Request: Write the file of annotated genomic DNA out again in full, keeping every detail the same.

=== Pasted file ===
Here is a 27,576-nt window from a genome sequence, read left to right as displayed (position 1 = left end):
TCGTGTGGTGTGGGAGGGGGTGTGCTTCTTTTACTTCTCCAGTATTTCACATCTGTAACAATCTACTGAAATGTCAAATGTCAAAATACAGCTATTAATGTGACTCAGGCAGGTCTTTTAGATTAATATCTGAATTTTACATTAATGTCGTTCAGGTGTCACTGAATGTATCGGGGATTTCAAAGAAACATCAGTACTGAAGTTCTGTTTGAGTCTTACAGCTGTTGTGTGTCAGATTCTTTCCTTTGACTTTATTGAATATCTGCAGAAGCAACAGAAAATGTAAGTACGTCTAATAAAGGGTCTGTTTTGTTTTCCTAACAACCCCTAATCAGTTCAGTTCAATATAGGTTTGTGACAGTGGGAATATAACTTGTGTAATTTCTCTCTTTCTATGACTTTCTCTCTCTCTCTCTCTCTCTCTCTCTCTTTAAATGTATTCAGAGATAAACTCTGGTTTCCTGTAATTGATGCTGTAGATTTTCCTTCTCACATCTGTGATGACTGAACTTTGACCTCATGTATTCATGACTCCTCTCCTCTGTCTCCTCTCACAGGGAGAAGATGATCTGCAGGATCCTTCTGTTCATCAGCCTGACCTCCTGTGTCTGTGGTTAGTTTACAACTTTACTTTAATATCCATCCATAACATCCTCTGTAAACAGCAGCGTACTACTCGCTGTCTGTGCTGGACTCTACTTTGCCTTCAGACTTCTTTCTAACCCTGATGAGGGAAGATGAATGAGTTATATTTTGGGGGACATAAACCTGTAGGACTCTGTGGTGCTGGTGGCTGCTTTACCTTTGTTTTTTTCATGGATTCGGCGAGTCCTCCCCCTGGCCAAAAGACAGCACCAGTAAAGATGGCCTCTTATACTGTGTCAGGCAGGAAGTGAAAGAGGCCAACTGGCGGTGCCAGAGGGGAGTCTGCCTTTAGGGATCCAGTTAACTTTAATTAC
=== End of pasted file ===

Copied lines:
Here is a 27,576-nt window from a genome sequence, read left to right as displayed (position 1 = left end):
TCGTGTGGTGTGGGAGGGGGTGTGCTTCTTTTACTTCTCCAGTATTTCACATCTGTAACAATCTACTGAAATGTCAAATGTCAAAATACAGCTATTAATGTGACTCAGGCAGGTCTTTTAGATTAATATCTGAATTTTACATTAATGTCGTTCAGGTGTCACTGAATGTATCGGGGATTTCAAAGAAACATCAGTACTGAAGTTCTGTTTGAGTCTTACAGCTGTTGTGTGTCAGATTCTTTCCTTTGACTTTATTGAATATCTGCAGAAGCAACAGAAAATGTAAGTACGTCTAATAAAGGGTCTGTTTTGTTTTCCTAACAACCCCTAATCAGTTCAGTTCAATATAGGTTTGTGACAGTGGGAATATAACTTGTGTAATTTCTCTCTTTCTATGACTTTCTCTCTCTCTCTCTCTCTCTCTCTCTCTTTAAATGTATTCAGAGATAAACTCTGGTTTCCTGTAATTGATGCTGTAGATTTTCCTTCTCACATCTGTGATGACTGAACTTTGACCTCATGTATTCATGACTCCTCTCCTCTGTCTCCTCTCACAGGGAGAAGATGATCTGCAGGATCCTTCTGTTCATCAGCCTGACCTCCTGTGTCTGTGGTTAGTTTACAACTTTACTTTAATATCCATCCATAACATCCTCTGTAAACAGCAGCGTACTACTCGCTGTCTGTGCTGGACTCTACTTTGCCTTCAGACTTCTTTCTAACCCTGATGAGGGAAGATGAATGAGTTATATTTTGGGGGACATAAACCTGTAGGACTCTGTGGTGCTGGTGGCTGCTTTACCTTTGTTTTTTTCATGGATTCGGCGAGTCCTCCCCCTGGCCAAAAGACAGCACCAGTAAAGATGGCCTCTTATACTGTGTCAGGCAGGAAGTGAAAGAGGCCAACTGGCGGTGCCAGAGGGGAGTCTGCCTTTAGGGATCCAGTTAACTTTAATTAC